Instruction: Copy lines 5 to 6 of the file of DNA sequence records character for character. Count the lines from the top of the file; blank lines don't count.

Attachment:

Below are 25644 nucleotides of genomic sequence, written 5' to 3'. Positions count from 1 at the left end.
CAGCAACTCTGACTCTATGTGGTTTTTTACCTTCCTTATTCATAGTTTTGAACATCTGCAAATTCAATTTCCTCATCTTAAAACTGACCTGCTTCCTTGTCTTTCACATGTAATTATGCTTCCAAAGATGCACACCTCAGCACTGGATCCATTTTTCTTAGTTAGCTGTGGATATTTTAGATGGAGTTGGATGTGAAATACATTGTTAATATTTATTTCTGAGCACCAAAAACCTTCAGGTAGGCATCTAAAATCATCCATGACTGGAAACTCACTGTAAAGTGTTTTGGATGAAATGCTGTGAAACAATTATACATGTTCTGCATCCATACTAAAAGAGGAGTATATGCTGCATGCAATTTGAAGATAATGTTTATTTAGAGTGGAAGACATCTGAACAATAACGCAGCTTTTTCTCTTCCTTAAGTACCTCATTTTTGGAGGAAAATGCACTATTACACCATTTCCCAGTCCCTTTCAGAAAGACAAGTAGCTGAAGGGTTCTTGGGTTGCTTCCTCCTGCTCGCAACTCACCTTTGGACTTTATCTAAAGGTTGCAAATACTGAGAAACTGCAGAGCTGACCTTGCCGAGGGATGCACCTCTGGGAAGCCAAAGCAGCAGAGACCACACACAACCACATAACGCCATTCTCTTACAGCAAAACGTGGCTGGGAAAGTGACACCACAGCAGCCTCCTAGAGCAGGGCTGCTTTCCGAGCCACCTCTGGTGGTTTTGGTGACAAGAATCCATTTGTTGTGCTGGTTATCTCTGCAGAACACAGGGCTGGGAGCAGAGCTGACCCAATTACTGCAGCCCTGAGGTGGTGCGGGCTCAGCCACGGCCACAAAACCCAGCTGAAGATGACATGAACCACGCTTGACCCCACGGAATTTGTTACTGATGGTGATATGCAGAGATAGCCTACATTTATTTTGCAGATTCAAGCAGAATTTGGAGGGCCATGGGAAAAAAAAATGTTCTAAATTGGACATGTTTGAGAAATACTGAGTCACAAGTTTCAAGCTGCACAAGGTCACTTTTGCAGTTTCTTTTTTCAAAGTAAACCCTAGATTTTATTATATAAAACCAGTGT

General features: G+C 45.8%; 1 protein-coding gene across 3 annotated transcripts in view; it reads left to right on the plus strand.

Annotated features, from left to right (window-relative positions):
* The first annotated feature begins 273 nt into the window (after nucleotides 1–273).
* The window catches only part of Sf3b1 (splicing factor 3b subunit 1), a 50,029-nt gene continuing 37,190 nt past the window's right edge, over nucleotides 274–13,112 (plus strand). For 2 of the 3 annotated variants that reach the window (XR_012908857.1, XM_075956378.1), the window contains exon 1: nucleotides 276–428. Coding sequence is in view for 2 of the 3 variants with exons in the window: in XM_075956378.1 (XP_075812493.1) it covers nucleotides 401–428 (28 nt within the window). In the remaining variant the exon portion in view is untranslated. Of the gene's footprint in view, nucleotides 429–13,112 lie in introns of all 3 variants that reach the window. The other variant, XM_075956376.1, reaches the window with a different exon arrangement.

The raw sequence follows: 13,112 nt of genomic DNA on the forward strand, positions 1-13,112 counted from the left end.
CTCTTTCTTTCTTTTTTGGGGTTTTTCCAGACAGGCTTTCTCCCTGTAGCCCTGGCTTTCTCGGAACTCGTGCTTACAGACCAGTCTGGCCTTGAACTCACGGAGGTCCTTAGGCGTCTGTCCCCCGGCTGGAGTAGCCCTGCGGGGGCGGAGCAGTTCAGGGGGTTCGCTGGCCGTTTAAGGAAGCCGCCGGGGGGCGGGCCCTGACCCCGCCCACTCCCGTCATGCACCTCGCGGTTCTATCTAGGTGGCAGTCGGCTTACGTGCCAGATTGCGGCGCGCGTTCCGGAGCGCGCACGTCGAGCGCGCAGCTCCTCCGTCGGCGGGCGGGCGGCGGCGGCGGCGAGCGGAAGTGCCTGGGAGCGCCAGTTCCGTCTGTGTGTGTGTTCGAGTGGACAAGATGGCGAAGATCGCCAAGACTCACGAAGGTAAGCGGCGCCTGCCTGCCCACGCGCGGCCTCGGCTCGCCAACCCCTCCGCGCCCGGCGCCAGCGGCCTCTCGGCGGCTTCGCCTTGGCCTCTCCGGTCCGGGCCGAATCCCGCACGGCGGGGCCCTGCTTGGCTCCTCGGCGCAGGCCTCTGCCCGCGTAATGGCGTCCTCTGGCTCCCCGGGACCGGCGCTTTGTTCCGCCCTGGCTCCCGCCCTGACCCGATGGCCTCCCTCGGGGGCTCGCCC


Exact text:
* The first annotated feature begins 273 nt into the window (after nucleotides 1–273).
* The window catches only part of Sf3b1 (splicing factor 3b subunit 1), a 50,029-nt gene continuing 37,190 nt past the window's right edge, over nucleotides 274–13,112 (plus strand). For 2 of the 3 annotated variants that reach the window (XR_012908857.1, XM_075956378.1), the window contains exon 1: nucleotides 276–428. Coding sequence is in view for 2 of the 3 variants with exons in the window: in XM_075956378.1 (XP_075812493.1) it covers nucleotides 401–428 (28 nt within the window). In the remaining variant the exon portion in view is untranslated. Of the gene's footprint in view, nucleotides 429–13,112 lie in introns of all 3 variants that reach the window. The other variant, XM_075956376.1, reaches the window with a different exon arrangement.